Violence Makes You Ill – The First Medics Against Violence Conference

Issued: Fri, 11 Jul 2014 10:04:00 BST

On June 25th experts came together at the Royal College of Physicians and Surgeons to talk about violence and its consequences. The conference,  organised by Medics against Violence (MAV) and their partners in crime, the Violence Reduction Unit (VRU), was attended by a diverse group of delegates from various sectors of the violence prevention, clinical and academic communities.

The conference was opened by Deputy Chief Constable Iain Livingston who outlined Scotland's problem with violence but also pointed out that the situation was improving and that due to a lot of hard work on the part of Police Scotland and many partner organisations Scotland had gone from being number one in the European homicide league table in 2006 to number 17 in 2014. He stressed the need to work in partnership to deal with the wicked problem of violence.

We heard about how violence can make you physically and psychologically unwell from Mr Mark Devlin who spoke about the high incidence of Post Traumatic Stress Disorder in trauma victims and from Karyn McCluskey, Director of the Scottish Violence Reduction Unit who also spoke about some of the innovative projects the VRU has employed to tackle the problem of violence.

 Dr Adrian Boyle from Addenbrooke's Hospital and the University of Cambridge spoke about the challenges of using Injury Surveillance in a real world setting but also about the huge benefits it can bring in terms of reducing irresponsible alcohol sales and associated violence.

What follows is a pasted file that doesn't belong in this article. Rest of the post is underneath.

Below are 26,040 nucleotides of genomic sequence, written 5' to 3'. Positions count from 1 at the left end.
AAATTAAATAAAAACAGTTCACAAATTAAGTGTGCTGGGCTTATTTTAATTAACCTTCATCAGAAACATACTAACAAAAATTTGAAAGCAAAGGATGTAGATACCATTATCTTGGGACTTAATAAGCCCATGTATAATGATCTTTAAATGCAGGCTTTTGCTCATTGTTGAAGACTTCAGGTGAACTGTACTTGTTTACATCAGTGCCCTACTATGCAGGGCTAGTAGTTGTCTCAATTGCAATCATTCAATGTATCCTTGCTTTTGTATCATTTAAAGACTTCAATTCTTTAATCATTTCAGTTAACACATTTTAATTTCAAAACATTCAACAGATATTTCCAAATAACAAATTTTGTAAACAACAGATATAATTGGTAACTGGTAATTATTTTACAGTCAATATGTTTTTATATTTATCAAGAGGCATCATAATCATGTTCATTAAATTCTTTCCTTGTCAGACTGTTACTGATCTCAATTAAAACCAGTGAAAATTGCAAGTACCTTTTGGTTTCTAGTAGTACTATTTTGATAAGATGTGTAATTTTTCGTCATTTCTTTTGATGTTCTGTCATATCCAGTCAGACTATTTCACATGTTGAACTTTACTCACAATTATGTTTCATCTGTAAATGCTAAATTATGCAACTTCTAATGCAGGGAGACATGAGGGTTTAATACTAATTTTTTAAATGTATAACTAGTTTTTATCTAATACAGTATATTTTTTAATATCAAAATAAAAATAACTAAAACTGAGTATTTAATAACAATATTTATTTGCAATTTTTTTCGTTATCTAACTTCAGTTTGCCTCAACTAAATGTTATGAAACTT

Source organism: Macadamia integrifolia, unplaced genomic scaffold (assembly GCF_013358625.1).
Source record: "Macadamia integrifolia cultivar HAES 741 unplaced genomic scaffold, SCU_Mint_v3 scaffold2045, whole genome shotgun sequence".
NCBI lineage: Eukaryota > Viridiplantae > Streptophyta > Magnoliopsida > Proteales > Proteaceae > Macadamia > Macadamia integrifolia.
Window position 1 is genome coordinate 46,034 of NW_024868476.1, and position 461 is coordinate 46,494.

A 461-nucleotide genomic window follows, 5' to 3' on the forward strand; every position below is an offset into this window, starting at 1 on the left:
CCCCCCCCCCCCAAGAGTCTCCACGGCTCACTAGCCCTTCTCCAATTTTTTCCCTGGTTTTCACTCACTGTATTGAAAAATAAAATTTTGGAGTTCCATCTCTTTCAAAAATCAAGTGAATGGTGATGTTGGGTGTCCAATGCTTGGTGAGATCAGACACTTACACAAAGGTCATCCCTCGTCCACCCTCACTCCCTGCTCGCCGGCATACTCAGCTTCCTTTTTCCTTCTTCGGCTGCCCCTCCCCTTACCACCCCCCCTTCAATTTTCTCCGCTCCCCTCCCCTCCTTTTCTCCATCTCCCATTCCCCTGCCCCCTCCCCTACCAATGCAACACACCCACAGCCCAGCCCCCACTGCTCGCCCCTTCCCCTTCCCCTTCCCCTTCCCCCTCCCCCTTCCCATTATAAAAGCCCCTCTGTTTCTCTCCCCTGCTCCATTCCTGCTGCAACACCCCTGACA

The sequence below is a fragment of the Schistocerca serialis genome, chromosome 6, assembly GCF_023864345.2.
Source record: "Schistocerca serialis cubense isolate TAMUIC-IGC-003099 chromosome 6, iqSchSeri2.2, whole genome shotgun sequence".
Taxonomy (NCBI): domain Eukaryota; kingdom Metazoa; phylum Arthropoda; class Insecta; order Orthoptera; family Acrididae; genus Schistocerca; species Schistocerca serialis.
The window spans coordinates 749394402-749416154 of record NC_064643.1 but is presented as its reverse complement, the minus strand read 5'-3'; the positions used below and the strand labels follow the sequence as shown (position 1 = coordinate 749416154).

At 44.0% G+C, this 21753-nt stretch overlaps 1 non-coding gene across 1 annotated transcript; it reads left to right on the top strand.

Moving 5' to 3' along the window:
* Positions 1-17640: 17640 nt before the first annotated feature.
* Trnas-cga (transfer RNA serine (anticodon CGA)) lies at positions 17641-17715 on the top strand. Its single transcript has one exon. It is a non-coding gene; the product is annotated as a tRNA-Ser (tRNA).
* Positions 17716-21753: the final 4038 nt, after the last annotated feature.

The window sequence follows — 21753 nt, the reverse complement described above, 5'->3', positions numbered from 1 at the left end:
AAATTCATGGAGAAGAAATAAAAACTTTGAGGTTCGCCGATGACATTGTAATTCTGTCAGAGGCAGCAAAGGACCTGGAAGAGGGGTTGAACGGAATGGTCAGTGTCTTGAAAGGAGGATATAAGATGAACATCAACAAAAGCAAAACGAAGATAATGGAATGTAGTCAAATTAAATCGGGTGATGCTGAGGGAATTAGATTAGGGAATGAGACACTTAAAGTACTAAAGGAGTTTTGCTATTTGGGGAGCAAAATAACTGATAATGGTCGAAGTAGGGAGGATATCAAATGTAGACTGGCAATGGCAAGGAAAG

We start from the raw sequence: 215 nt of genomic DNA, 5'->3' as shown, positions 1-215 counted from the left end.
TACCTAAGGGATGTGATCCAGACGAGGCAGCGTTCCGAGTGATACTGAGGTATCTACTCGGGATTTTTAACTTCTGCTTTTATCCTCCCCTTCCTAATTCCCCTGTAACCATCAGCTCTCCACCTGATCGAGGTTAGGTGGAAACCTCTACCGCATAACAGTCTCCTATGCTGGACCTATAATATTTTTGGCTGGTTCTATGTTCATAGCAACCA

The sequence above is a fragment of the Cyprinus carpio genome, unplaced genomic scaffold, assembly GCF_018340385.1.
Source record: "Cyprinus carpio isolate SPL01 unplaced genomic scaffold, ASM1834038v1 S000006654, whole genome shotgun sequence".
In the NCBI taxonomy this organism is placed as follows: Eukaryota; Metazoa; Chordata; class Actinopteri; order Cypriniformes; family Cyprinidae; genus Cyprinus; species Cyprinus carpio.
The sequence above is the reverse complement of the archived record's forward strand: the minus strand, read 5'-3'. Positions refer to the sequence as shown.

Dr Michael Murray gave an entertaining overview of Scotland's violent past but then went on to describe the ripple effect of violence on those around the victim, something he sees all too often through his work in the Neurointensive Care Unit at the Southern General Hospital.

Drs Phil Conaglen and Linda de Caestecker outlined the public health issues surrounding violence which is one of the major causes of mortality among young people from deprived communities, contributing to the inequalities gap. Linda also commented on the importance of early years intervention in terms of prevention, particularly maternal smoking during pregnancy which has been associated with an increase in violent behaviour in the offspring.

Professor Linda Thomson from Edinburgh University and the State Hospital Carstairs spoke about the psychiatric associations with violence, giving us a better understanding of the classification of psychiatric illness, particularly that associated with violent offending.

We were delighted to be joined by Paul Gray, Chief Executive of NHS Scotland, who spoke more generally about violence and invited questions from the audience on what the NHS could do to become more involved and help to improve the situation.

Lastly, the conference was closed by Dr Christine Goodall from the University of Glasgow who spoke about the various programme Medics against Violence are using to involve health in violence prevention, particularly in relation to youth violence and domestic abuse, illustrating that not only crime, but also injury due to violence were reducing.

The one theme that ran throughout the day was partnership: violence is a difficult and complex problem and one that we will only solve if organisations continue to work together.